Underground’s talking Star Wars plush line has been a huge success at retail and was chosen as Best Licensed Toys or Games Range at the Licensing Awards last year.
“The award has done wonders,” says Andy Oddie, managing director of Underground Toys. “A lot more people have come on board since then and not just in this country, all around the world.”
Since then the company has seen its next talking plush range, Doctor Who, come to fruition and sell out at retail, and has added Sonic the Hedgehog, ThunderCats, LaLaloopsy and Almost Naked Animals licences for 2012.
With the new licences in the bag, Oddie believes sales will increase to $25 million this year.
Underground Toys was founded in 1997, when Oddie and his partners discovered Little Apple Dolls – an eerie, gothic doll brand. They took it on and initially sold around 3,000 units through Forbidden Planet, before alternative US retail chain, Hot Topic, spotted it.
The different characters were all made from the same mould but dressed in different outfits, so it was easy to extend the brand and meet demand at little extra cost.
“Within the space of a couple of years, Hot Topic had bought about 150,000 to 200,000 dolls,” explains Oddie.
During that time, Oddie met Steve Winn, designer of a Mr T themed noisemaker called In Your Pocket.
Oddie recognised that, like Real Apple Dolls, the product could be easily expanded upon. “Steve had the idea to do a Mr T one, but what he didn’t have was the capability to roll it out and do other versions.”
Meanwhile, in what turned out to be a marketing masterstroke, the Mr T version was sent to DJ Chris Moyles who loved it, and ended up using it regularly during his radio show. Thanks to this free advertising, In Your Pocket was selling 10,000 units a week in HMV at its peak.
Since launch, In Your Pocket has had over 35 different licences applied to it. “It got us in the door with licensors. By the end there was no one who we hadn’t dealt with in some capacity,” says Oddie.
The first venture into plush was with the Family Guy licence. The line was selling in HMV and Debenhams when Underground received interest from a Woolworths buyer, who was a fan of the show, but the purchase was vetoed higher up the chain.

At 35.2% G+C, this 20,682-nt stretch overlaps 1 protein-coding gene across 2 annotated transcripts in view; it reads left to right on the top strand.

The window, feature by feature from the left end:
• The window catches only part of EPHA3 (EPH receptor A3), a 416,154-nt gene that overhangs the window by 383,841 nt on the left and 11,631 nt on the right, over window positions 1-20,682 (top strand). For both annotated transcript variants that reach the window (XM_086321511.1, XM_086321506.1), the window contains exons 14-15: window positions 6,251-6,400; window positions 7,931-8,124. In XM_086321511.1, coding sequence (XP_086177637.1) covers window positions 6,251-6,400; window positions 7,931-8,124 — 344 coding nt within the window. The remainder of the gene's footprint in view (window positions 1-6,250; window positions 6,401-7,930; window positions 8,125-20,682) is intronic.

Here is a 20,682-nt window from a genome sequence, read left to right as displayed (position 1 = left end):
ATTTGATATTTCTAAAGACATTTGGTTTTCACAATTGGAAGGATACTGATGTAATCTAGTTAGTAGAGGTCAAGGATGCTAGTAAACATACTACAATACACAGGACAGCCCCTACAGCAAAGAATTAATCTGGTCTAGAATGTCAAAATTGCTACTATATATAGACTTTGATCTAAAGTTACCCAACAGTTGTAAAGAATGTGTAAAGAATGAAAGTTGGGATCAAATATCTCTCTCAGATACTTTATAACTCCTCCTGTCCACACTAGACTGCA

“When that happened I started to learn that I couldn’t do these edgier products any more. While that is how the business started, I was never going to get into Tesco with Family Guy and In Your Pocket,” says Oddie. “We had to look at ways of using our expertise in licensing and the distribution we’d picked up. How are we going to make items that work for Tesco, Walmart and Asda. That’s when we worked up enough front to go and get Star Wars.”
The Star Wars talking plush emerged after a long year of development and four months of manufacturing. Although it was an arduous process, Oddie admits the experience took the standards to a higher level. And, with its low overheads as a small firm, Underground could offer the product at a lower price than its rivals.
Oddie explains: “When you’ve got that, licensors want to work with you because they see how good it is and retailers want to work with you because they like the price. People ask me, how can you make a plush that looks that good for £12.99? Well, it’s because we probably don’t have as many staff as you.
“The model is: if we can try to keep it simple, we can keep our overheads really low, keep the model of what we’re buying and selling as simple as possible then we can pay more for a better quality product.”
While Oddie has no designs on becoming one of the top toy companies in the world, he believes becoming one of the world’s biggest players in plush is an achievable goal.
“All the pieces of the jigsaw are there, it’s now about delivering more volume,” he concludes.